A Brief Guide to Christmas in Italy

The first time we spent Christmas in Italy it came as quite a surprise to find – bearing in mind Italians’ reputation for flamboyance and passion – that it is celebrated in a relatively understated manner. Christmas remains first and foremost a religious festival, and while it is one of the church’s cheerier ones, it is still treated with a much greater degree of reverence than in UK. Consequently, it is not subject to anywhere near the same level of rampant and relentless consumerism.

First of all, there is barely a hint of the approach of Christmas until the feast of the Immaculate Conception on 8th December, which is when most families put up their Christmas trees and decorations and when town centres formally turn on their Christmas lights . No giant inflatable snowmen and rooftop reindeer, though, nor any national-grid-dimming light displays that you can practically see from outer space. It is all very restrained and traditional with lots of pine garlands and strings of dainty fairy lights – and mostly plain, clear ones; coloured or flashing ones are still thought a little daring by some. As in the UK, Father Christmas – aka Babbo Natale – plays a leading role in festivities, but here the star of the show is very much the baby in a manger along with the rest of the cast of the nativity. Very many families will create their own nativity scene at home as part of their Christmas decorations, and most towns and villages will have a life-size one in a central piazza and starting from Santo Stefano (Boxing Day) many places put on a living nativity scene – presepe vivente – complete with ass if not ox.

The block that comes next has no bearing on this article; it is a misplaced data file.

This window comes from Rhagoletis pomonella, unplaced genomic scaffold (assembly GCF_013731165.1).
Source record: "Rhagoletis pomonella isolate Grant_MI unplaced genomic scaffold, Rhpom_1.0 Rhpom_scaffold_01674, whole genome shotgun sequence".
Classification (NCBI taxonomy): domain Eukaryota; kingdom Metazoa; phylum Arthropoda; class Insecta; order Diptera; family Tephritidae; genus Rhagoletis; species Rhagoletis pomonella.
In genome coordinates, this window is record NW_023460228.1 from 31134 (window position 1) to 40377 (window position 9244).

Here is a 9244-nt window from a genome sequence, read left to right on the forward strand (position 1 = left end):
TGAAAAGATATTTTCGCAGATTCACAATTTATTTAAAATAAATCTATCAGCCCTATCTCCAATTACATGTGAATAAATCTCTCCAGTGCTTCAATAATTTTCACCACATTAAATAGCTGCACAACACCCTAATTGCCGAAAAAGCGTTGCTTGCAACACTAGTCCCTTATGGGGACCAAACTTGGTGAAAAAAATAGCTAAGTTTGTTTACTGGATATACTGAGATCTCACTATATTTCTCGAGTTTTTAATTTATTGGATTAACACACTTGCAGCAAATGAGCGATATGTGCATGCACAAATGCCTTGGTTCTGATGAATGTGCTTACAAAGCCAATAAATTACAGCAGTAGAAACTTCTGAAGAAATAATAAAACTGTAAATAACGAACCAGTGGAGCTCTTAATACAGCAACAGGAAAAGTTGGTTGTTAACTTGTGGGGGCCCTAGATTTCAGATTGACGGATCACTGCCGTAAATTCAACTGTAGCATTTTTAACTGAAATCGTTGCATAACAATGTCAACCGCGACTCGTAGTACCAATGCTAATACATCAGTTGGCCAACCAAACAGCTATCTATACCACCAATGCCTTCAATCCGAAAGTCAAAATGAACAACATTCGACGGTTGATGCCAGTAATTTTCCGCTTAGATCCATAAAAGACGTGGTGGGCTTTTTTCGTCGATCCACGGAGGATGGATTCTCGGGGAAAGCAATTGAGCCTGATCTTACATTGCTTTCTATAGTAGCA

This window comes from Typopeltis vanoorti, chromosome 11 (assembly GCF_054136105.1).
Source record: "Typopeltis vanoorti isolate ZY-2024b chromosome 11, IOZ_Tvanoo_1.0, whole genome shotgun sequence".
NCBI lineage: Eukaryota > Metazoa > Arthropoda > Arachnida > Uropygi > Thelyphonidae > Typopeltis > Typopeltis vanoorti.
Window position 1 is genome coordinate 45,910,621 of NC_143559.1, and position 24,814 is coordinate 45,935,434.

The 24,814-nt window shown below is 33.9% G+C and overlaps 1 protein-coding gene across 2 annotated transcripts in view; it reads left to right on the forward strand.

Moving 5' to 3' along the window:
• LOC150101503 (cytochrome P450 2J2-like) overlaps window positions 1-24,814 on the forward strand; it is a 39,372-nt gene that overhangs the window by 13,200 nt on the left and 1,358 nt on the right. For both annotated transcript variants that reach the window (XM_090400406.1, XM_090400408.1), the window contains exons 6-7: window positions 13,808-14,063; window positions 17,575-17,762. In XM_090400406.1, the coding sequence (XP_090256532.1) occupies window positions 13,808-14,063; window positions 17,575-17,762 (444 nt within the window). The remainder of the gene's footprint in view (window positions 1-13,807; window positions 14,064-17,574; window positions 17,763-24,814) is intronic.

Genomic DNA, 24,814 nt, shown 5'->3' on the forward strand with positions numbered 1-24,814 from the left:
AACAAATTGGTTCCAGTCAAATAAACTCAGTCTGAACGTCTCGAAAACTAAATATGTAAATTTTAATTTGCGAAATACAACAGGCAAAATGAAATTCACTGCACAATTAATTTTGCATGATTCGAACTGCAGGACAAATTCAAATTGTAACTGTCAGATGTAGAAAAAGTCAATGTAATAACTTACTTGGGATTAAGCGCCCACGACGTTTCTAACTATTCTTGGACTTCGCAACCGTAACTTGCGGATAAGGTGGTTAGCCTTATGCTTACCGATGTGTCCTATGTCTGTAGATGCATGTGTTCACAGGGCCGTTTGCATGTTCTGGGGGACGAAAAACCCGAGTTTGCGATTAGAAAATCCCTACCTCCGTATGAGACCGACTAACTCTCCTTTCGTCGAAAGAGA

This relative restraint is also apparent when it comes to Christmas shopping. People exchange gifts in Italy in much the same way as in the UK and so the shops do get much busier in December, but there is certainly no ‘shop ‘til you drop’ mentality. Shops themselves don’t seem to rely on sales over the Christmas period for their very survival, and there are almost no over-packaged, over-priced Christmas ‘gift packs’, novelty goods and jokey stocking fillers. Better still, shoppers are largely spared the dubious delights of Mariah Carey, Noddy Holder and Roy Wood played at full blast in practically every shop from November onwards – although I have heard ‘White Christmas’ and ‘Santa Baby’ rather too many times. Christmas cards are a rarity, as are advent calendars of any kind, and Christmas wrapping paper, gift tags and ribbon are still not as easy to find as in the UK, but since most shops will happily gift-wrap even the smallest purchase for you, this is seldom a problem.

This being Italy, however, what there is definitely always an abundance of is food. Attractive, cellophane-wrapped food hampers are extremely popular gifts and can even be found in most supermarkets as well as in specialist ‘foodie’ emporia. The most typical contents are lentils (a symbol of prosperity dating back to Roman times) and zampone (stuffed pig’s trotter, whose fattiness symbolises abundance), which are traditionally both served at New Year. Wine and cheese are also very popular, as are sweetmeats such as torrone, a nougat-like dessert spiked with nuts (or its Tuscan cousin, panforte) and, naturally, the omnipresent panettone. That said, pretty much anything goes, providing it feels a little bit festive and luxurious.